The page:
Leon Valley Church of Christ
And they came to Capernaum. And when he was in the house he asked them, “What were you discussing on the way?” (Mk. 9:33).
When we think of accountability, it’s typically in a negative sense. “We need to hold him accountable.” “She has to have some accountability for this.”
We think of it in a negative sense, because that’s how we primarily use it—in regard to BAD behavior or decisions. But accountability, in and of itself, is not a bad thing, right? Why else would we speak of people needing it?
The trouble is no one seems to really like it. One of the hardest things for humans to do is admit when they're wrong. Part of the trouble, too, is we think accountability is only for OTHER people. But the fact is we all need it.
Take for instance the disciples in Mark 9. When they arrive in Capernaum, Jesus asks them, “What were you talking about on the way?” (v. 33). That seems like a harmless question, but look at their response: “they kept silent, for on the way they had discussed with one another which of them was the greatest” (v. 34).
Did Jesus not know what they had talked about? Of course He did, as the ensuing teaching proves (He gives them a lesson in humility). Yet, He still asks the question, just as He did in Eden: “Who told you that you were naked? Have you eaten from the tree of which I commanded you not to eat?” (Gen 3:11).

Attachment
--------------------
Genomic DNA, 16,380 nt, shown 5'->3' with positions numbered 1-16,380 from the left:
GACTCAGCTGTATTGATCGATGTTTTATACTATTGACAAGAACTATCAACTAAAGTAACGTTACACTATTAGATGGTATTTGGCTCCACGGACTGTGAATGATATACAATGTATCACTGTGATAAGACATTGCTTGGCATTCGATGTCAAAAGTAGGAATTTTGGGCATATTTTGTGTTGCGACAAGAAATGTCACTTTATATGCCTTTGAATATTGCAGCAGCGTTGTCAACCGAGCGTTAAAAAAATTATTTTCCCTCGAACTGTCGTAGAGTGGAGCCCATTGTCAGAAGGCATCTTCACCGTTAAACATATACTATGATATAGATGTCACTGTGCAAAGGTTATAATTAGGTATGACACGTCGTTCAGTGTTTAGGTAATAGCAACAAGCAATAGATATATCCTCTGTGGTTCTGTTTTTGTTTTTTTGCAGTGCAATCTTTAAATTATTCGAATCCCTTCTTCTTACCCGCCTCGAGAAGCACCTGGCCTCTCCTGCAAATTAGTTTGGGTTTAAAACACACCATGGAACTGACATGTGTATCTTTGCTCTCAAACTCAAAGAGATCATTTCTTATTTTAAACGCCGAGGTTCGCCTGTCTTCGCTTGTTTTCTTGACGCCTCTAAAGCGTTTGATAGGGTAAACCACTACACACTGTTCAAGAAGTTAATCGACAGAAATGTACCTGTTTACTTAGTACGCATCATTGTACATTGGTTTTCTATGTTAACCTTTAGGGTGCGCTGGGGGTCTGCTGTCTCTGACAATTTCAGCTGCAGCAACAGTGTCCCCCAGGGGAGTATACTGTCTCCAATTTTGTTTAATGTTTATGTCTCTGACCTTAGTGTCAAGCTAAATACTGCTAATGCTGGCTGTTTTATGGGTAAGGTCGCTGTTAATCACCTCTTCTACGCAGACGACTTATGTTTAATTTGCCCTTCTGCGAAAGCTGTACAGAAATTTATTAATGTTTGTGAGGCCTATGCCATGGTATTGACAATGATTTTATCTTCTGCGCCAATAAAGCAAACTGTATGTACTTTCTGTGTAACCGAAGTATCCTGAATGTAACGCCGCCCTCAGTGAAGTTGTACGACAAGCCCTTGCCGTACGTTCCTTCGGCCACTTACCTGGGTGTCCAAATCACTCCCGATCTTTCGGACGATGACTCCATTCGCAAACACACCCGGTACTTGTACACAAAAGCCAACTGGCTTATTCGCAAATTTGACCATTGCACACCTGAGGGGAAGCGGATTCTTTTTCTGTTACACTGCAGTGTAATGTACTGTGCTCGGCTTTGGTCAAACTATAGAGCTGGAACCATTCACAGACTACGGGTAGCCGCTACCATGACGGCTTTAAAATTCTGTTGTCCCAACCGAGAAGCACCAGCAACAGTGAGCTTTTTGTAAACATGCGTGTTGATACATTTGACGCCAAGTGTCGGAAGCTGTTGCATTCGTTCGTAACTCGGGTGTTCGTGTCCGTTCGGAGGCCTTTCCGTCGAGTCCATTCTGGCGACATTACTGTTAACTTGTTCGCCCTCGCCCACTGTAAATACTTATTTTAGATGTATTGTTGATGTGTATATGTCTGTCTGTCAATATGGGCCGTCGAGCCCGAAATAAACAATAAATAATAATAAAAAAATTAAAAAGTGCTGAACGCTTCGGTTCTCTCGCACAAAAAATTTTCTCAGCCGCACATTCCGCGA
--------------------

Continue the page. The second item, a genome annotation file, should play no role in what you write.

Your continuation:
He knew the answer. He knew what man had done. But He still confronts—He still demands an explanation. Why? Because He is unyielding when it comes to accountability. He demands a reason for behavior—some justification—not because He's ignorant of why we’ve done what we’ve done, but in order to teach us. BECAUSE He loves us.
Henry Ward Beecher once said, "It is one of the severest tests of friendship to tell your friend his faults. So to love a man that you cannot bear to see a stain upon him, and to speak painful truth through loving words, that is friendship."
Solomon said, “the wounds of a friend are faithful” (can be trusted) because they are meant to correct.
Better is open rebuke than love that is concealed. Faithful are the wounds of a friend, but deceitful are the kisses of an enemy (Pro. 27:5-6).
Love that remains concealed and will not speak the Truth is not real love. For real love "does not delight in evil but rejoices with the Truth" however painful it may be to speak it (1 Cor. 13:6).
We must be on guard. Pay attention to our own character, to one another, to the doctrine taught. "Strengthen the hands that are weak and the knees that are feeble" (Heb. 12:12). This is real work, but we desperately need it.
When done in love, humility, and according to the pattern, we all benefit. Failing to do so will lead to all suffering as a result. “Therefore, confess your sins to one another and pray for one another, that you may be healed. The prayer of a righteous person has great power as it is working” (Jas. 5:16).
Accountability is a gift from God. Be thankful for it, and allow it to help us be transparent. Don't resist it. Encourage it. Exercise it.